How to Keep Wildfire Smoke Out of the House

        If you fall into any of the categories of people vulnerable to smoke pollutants and smoke particulates—or have loved ones who do—our top recommendation is to run a HEPA air purifier to remove smoke from your indoor air. But there are a few other ways: 

        Upgrade your HVAC filter to a higher MERV rating

        For household heating and air conditioning system filters, MERV rating stands for the minimum efficiency reporting value and measures its filtration ability. An average filter has a MERV rating around 8. According to the US Department of Energy, filters with a MERV rating up to 13 can provide additional wildfire smoke protection and still be compatible with most systems.

        Your home’s HVAC system may filter out some of the larger particles from smoke, but not the smallest particles. And those ultrafine particles are the biggest danger as they can pass from the lungs directly into the bloodstream.

        Make your home more air-tight

        The main idea here is to keep out harmful smoke particles while ensuring you can quickly evacuate if needed. Shut off mechanical ventilation like bathroom or kitchen fans that vent to the outdoors. They create negative pressure and can pull air in from outside. If your HVAC system or window air conditioner has a fresh air option, turn it off or close the intake. Finally, if you have cracks or openings around doors or windows and your area has unhealthy or hazardous air quality, consider sealing openings to prevent smoke infiltration.

        • Use painters tape around exterior doors and windows that do not seal.
        • Close your chimney flue and seal chimney openings with painters tape and plastic.
        • Use wet cloths or towels to cover exterior vents (kitchen, bathroom, chimney)

        If you can’t get a HEPA purifier, make a DIY Purifier

        If you are experiencing poor air quality and don’t have a purifier or are waiting on yours to arrive, a homemade purifier can help. The New York Times made one by securely taping a standard 20 x 20 HVAC filter to a 20-inch box fan. They reported that it cut particulate load by 87%. That’s not nearly as good as the 99.99% reduction possible with True HEPA filtration, but any additional filtration is better than none in adverse conditions.

         

        Choosing the Best Air Purifiers For Wildfire Smoke

        Public health experts recommend using a HEPA air purifier that's the right size for your space and running it 24/7 on its highest fan setting. If you can safely stay in your home, Alen has top-rated purifiers and smoke filters that offer proven wildfire smoke protection for a variety of spaces—backed by our exclusive Forever Guarantee.

        To protect indoor air, you must remove smoke’s most harmful ingredients: fine particles and toxic chemicals gasses (like VOCs). Alen pairs its top-rated purifiers with specialty activated carbon filters to eliminate both—quietly and effectively.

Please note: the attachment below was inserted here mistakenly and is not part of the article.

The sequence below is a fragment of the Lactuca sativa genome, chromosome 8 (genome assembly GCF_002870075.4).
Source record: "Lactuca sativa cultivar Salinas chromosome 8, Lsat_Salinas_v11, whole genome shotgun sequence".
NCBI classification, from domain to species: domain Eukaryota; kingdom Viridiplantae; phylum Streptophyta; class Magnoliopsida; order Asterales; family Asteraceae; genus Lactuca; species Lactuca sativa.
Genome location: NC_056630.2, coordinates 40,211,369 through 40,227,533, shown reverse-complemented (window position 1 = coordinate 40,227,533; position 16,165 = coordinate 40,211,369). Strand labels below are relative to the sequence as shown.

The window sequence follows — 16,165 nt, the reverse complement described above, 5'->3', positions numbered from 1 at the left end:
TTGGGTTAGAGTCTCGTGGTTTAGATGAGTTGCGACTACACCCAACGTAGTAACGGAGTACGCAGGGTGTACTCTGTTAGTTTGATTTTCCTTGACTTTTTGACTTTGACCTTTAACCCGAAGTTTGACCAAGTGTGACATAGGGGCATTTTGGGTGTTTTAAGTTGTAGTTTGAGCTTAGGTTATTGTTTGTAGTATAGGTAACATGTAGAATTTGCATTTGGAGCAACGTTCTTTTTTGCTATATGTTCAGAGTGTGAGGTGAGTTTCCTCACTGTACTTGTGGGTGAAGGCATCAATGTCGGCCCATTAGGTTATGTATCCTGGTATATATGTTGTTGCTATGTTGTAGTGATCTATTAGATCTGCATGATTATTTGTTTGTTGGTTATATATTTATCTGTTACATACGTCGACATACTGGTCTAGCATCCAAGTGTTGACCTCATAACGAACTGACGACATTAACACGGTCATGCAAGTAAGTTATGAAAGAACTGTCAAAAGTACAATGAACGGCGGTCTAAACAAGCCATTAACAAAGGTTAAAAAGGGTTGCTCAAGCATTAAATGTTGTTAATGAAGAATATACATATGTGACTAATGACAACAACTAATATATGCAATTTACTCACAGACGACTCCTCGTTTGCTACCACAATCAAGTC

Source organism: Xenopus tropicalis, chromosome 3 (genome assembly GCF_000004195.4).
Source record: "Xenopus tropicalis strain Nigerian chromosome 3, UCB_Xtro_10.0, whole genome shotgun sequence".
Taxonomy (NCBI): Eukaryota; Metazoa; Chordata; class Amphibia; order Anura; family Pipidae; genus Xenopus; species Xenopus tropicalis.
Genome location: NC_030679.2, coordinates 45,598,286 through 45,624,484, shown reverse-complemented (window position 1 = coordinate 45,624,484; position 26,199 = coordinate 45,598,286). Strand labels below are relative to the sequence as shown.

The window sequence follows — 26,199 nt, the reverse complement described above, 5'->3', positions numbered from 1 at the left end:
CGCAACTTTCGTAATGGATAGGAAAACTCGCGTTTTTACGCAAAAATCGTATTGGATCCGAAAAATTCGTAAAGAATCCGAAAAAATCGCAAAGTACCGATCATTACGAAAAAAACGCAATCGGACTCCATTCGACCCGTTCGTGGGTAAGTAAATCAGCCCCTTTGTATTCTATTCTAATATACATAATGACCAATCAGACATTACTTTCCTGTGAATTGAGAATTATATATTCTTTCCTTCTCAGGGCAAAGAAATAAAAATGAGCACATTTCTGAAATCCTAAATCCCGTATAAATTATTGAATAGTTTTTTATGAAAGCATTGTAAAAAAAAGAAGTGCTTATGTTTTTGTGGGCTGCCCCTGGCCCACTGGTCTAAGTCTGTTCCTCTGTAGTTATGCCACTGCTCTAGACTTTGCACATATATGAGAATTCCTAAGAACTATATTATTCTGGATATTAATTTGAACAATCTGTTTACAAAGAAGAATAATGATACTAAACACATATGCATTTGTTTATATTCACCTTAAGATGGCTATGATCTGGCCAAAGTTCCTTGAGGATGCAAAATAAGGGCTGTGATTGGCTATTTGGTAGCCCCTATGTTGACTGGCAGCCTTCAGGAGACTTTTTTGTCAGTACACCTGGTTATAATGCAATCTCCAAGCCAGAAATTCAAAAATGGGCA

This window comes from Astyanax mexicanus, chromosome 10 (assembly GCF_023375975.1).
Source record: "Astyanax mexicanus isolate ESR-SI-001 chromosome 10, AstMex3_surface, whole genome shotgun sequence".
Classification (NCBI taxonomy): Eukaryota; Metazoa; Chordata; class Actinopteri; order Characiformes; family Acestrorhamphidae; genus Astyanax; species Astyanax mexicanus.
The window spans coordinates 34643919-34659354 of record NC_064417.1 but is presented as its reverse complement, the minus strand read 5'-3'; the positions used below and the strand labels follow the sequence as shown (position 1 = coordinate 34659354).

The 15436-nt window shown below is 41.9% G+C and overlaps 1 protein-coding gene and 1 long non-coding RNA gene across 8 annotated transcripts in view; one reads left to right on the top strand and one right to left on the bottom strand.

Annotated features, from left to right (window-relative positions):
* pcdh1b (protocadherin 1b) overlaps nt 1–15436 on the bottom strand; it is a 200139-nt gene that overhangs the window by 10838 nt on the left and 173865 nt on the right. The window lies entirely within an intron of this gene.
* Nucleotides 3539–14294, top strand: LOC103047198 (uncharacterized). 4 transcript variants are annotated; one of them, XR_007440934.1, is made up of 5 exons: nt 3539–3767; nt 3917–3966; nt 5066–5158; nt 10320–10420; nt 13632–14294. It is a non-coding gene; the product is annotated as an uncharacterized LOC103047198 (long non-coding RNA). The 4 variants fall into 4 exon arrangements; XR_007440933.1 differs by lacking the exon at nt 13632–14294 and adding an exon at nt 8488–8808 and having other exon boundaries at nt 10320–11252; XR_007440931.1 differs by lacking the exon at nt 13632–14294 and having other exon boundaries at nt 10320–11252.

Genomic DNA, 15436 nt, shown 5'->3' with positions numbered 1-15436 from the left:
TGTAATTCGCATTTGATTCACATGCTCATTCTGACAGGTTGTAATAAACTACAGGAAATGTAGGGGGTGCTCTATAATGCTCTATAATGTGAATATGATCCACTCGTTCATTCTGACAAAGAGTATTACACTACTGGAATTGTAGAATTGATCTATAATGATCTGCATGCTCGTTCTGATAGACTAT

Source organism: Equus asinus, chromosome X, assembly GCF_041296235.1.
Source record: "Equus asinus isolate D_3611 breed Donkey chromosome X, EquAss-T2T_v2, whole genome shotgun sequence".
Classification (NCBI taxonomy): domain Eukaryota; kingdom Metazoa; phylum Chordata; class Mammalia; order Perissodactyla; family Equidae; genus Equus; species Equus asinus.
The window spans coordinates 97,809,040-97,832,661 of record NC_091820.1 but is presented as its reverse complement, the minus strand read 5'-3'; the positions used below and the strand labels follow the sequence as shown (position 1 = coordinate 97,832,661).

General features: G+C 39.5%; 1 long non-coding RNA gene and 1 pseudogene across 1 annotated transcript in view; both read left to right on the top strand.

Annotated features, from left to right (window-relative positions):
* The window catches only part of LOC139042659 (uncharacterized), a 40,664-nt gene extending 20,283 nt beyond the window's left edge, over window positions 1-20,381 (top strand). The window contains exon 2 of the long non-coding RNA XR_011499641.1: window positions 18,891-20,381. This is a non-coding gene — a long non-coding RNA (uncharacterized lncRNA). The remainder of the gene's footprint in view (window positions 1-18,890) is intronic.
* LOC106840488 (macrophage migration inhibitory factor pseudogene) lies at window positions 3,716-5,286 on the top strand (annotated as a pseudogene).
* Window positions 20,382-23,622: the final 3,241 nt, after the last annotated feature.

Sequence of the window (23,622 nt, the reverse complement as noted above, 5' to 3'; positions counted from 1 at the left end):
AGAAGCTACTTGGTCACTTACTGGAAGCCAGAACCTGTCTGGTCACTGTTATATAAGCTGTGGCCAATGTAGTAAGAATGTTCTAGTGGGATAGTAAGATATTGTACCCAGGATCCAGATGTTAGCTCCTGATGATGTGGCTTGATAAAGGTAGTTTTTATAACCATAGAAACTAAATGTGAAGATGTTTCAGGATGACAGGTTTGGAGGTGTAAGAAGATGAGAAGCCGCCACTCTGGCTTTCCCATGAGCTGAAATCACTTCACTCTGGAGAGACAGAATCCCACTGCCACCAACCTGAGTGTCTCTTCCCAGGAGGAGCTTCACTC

How to Pick a Air Purifier for Wildfire Smoke

        1. Pick a purifier with a max coverage area slightly larger than your room, as max coverage is based on the unit’s highest fan speed. This way, your purifier can do its job effectively on a lower, quieter speed 24/7.
        2. Select one of Alen's proprietary True HEPA H13 filters for wildfire smoke. Each contains extra activated carbon to absorb gasses and odors, plus medical-grade HEPA material to remove ash, soot, and the most dangerous fine particulates.

          kitchen concept
          The Alen BreatheSmart 45i in an open-concept kitchen
            

           Customers Trust Alen for Protection Against Wildfire Smoke 

          We could list more facts about why Alen’s wildfire purifiers are the surest way to stop wildfire smoke’s most dangerous and irritating effects, but thousands of 5-star reviews by our customers say it better than we ever could. Here are just a few from previous wildfire seasons:

          "Without this air purifier, my husband would have been hospitalized during the Southern California wildfires. The air was unbreathable outside and even inside our neighbor's house, but the 45i kept our air pure and clean. I love the light that tells you when the air is clear, and the unit could not be easier to use. Well worth every penny." -Linda B.
          “I purchased this [BreatheSmart FIT50] due to the poor air quality in our area after the Thomas Fire. It works very well cleaning the air in our master bedroom and does not disturb our sleep. This is our second Alen air purifier in our home.” -Gail S.

           

          “We bought two FIT50 air purifiers with HEPA filters to deal with smoke from the outdoors coming into our house. For a period of time every summer, wildfire smoke settles in our area. I used to wake up with a headache every morning. Not anymore - not one headache since we started using the FIT50s a couple of weeks ago, despite the smoke. What a relief! We have them in our bedrooms, and we are sleeping better, too. Thanks so much!” -William O.